25:77:31:fa:b9:5a:33:d4:18:8d:86:bf:9a:b0:c8:
                    1d:69
                Exponent: 65537 (0x10001)
    Signature Algorithm: sha256WithRSAEncryption
         22:08:e1:5a:5f:d9:33:7e:ca:f3:98:88:ba:ab:5d:34:b7:0e:
         58:b9:15:f8:57:e5:eb:17:ce:ed:80:0e:f6:90:7c:45:fc:1a:
         c3:1b:7a:29:8d:6b:e2:79:4a:23:ba:6b:74:6f:c5:1e:93:bd:
         ce:b2:7a:60:74:ba:c5:49:9a:48:67:92:c9:80:02:a0:43:c4:
         3a:90:b0:ae:aa:7d:49:ab:80:b8:64:e7:c7:0a:b2:84:90:01:
         78:79:cb:95:d3:88:4f:ae:57:6c:bd:d3:88:40:e1:3e:f7:b4:
         79:7f:a4:d8:01:37:9a:03:78:f5:ec:81:5e:1a:cb:bc:8f:da:
         eb:1d:2e:07:72:9d:d9:0e:9f:28:00:6e:4d:07:d8:5a:5c:ce:
         e7:bc:7d:30:44:77:fd:c0:c3:a8:4f:b8:e1:6f:62:32:ac:a8:
         0c:06:50:19:5a:02:1a:10:a0:55:bb:00:86:0f:d4:22:49:0c:
         14:58:65:96:00:e2:01:05:d2:fe:d3:49:c2:1f:e1:21:25:5b:
         82:c6:bd:01:ac:5a:e4:65:b8:4c:5c:e1:a8:ff:41:e8:74:ad:
         80:8e:da:37:de:8f:30:0b:b7:e0:b2:d2:e2:4b:db:f5:5b:37:
         10:57:ac:f7:fe:db:bd:44:01:5c:40:f1:80:a1:6e:9e:05:08:
         fc:0e:91:85

And with paho-c-mqtt?

As we explained in a previous article, we chose to use paho.mqtt.c for a m2m communication project involving embedded Linux development. Its API is well documented, here is an example of use that uses the files we generated at the beginning of this article:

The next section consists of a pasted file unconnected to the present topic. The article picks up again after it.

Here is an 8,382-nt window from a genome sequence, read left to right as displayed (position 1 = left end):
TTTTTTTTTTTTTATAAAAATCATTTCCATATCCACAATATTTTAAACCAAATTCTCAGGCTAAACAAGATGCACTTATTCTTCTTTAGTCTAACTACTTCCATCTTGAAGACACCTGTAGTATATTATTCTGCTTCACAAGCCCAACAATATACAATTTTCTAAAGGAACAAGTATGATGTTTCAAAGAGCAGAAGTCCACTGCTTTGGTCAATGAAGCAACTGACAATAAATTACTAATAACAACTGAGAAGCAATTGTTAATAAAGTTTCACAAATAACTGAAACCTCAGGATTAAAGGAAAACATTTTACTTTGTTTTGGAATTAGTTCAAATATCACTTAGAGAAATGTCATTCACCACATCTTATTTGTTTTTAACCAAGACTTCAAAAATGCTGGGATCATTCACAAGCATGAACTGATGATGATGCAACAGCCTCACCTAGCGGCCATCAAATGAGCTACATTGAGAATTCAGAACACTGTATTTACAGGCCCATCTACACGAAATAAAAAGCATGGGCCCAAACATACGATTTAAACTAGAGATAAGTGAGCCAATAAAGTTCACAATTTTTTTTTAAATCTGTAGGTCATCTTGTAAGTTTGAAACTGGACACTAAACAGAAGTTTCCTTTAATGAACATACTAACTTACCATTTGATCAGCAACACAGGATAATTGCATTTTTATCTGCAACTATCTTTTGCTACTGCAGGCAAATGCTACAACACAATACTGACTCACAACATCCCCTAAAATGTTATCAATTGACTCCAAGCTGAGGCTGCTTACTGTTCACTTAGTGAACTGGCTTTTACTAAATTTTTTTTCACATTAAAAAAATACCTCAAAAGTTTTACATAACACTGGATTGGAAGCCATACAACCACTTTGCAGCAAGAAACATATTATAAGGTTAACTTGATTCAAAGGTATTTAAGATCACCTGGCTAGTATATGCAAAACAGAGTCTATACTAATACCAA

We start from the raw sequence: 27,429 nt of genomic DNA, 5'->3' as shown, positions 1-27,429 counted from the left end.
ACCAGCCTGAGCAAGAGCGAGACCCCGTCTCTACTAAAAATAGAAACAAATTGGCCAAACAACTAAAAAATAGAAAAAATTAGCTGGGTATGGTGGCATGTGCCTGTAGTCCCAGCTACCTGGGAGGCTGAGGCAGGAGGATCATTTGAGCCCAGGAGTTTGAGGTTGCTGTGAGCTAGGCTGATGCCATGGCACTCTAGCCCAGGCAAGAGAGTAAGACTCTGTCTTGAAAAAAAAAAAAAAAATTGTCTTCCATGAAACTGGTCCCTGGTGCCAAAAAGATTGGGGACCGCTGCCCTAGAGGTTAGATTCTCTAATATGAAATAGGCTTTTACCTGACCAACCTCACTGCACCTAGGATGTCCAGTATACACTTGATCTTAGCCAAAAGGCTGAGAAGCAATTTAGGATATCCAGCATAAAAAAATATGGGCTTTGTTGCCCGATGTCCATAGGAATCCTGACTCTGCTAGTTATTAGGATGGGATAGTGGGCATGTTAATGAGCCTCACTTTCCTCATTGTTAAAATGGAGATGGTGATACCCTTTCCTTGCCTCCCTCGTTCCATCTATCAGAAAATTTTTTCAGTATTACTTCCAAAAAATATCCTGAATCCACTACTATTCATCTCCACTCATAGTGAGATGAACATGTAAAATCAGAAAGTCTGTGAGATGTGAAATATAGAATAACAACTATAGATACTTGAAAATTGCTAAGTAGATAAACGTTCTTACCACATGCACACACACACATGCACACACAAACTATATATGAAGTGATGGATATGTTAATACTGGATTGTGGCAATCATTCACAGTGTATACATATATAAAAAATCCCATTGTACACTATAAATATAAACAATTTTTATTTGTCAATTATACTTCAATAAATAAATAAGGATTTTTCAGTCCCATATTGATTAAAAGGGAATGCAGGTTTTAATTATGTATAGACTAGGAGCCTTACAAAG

MQTTAsync_create( &paho_handler, "ssl://localhost:8883", "paho_test_client", MQTTCLIENT_PERSISTENCE_NONE, NULL);

And the more specific part that allows you to configure the certificates :

         MQTTAsync_connectOptions conn_opts = MQTTAsync_connectOptions_initializer;
          MQTTAsync_SSLOptions ssl_opts = MQTTAsync_SSLOptions_initializer;       
                                                                                  
          conn_opts.keepAliveInterval = 10;                                        
          conn_opts.cleansession = 1;